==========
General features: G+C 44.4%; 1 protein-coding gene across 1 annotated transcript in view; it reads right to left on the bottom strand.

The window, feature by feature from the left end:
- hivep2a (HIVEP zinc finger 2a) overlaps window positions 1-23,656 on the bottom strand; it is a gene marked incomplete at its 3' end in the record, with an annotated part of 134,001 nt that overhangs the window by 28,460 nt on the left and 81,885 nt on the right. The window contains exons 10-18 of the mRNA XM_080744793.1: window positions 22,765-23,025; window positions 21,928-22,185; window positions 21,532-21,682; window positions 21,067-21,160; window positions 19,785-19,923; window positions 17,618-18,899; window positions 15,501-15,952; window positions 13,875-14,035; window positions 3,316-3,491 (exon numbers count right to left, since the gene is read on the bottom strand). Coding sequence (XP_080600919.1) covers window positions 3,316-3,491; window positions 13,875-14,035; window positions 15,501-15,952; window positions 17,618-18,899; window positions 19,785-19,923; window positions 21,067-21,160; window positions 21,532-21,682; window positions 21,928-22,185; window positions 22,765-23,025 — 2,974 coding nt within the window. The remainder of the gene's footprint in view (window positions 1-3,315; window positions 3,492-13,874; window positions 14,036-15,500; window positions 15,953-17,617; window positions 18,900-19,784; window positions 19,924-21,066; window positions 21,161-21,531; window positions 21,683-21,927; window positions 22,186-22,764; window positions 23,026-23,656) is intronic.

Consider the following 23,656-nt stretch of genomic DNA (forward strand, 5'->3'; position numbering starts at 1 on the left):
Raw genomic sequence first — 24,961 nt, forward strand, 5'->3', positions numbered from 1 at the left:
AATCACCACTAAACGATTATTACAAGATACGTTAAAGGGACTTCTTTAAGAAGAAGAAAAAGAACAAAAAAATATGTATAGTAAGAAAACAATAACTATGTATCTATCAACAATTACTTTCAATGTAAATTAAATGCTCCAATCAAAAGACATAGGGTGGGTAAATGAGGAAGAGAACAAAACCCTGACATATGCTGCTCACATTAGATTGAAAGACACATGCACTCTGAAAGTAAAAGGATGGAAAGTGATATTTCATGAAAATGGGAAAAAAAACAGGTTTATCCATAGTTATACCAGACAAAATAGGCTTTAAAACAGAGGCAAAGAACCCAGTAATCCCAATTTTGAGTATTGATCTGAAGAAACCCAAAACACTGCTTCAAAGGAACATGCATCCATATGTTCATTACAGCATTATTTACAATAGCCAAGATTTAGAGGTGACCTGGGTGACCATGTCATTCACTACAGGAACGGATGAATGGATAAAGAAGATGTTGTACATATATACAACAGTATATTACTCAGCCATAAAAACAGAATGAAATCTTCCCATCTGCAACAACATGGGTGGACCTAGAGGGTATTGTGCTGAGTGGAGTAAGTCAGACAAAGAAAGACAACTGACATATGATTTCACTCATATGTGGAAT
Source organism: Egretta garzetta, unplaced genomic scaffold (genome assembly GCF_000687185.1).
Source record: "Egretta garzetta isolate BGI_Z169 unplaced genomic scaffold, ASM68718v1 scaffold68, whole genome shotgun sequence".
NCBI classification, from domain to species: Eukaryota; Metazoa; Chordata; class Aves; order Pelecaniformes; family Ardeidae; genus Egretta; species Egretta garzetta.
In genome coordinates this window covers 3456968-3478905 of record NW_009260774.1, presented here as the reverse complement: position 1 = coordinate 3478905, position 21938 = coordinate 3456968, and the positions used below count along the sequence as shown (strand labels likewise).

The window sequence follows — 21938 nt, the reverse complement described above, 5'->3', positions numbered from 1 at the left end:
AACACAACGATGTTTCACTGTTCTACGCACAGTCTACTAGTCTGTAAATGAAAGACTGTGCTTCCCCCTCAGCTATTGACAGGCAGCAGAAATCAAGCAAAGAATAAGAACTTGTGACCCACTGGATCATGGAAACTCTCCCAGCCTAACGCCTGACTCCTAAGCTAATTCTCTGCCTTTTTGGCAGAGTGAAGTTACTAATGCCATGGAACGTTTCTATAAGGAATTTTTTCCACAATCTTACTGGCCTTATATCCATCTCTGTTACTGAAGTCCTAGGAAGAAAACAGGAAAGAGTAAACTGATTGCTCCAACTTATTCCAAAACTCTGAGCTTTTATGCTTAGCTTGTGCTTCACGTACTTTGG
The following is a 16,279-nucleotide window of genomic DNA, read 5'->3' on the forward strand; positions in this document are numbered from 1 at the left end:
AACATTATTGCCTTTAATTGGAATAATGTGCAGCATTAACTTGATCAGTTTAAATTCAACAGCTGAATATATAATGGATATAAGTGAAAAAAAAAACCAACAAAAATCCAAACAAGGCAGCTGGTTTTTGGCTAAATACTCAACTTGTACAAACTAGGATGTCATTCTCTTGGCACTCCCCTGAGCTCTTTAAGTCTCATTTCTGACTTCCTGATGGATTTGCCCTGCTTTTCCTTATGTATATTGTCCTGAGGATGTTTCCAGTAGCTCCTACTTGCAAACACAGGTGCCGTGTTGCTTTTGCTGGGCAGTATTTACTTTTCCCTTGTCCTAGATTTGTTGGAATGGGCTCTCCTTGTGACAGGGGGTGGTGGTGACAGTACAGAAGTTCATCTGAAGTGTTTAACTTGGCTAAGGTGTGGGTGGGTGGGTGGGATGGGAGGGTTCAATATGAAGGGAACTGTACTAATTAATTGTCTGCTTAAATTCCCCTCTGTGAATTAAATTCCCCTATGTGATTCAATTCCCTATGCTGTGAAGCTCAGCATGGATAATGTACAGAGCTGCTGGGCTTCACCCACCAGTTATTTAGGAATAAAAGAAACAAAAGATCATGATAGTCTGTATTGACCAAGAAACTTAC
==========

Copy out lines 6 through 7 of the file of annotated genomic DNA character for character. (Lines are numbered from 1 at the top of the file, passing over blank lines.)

AATCACCACTAAACGATTATTACAAGATACGTTAAAGGGACTTCTTTAAGAAGAAGAAAAAGAACAAAAAAATATGTATAGTAAGAAAACAATAACTATGTATCTATCAACAATTACTTTCAATGTAAATTAAATGCTCCAATCAAAAGACATAGGGTGGGTAAATGAGGAAGAGAACAAAACCCTGACATATGCTGCTCACATTAGATTGAAAGACACATGCACTCTGAAAGTAAAAGGATGGAAAGTGATATTTCATGAAAATGGGAAAAAAAACAGGTTTATCCATAGTTATACCAGACAAAATAGGCTTTAAAACAGAGGCAAAGAACCCAGTAATCCCAATTTTGAGTATTGATCTGAAGAAACCCAAAACACTGCTTCAAAGGAACATGCATCCATATGTTCATTACAGCATTATTTACAATAGCCAAGATTTAGAGGTGACCTGGGTGACCATGTCATTCACTACAGGAACGGATGAATGGATAAAGAAGATGTTGTACATATATACAACAGTATATTACTCAGCCATAAAAACAGAATGAAATCTTCCCATCTGCAACAACATGGGTGGACCTAGAGGGTATTGTGCTGAGTGGAGTAAGTCAGACAAAGAAAGACAACTGACATATGATTTCACTCATATGTGGAAT
Source organism: Egretta garzetta, unplaced genomic scaffold (genome assembly GCF_000687185.1).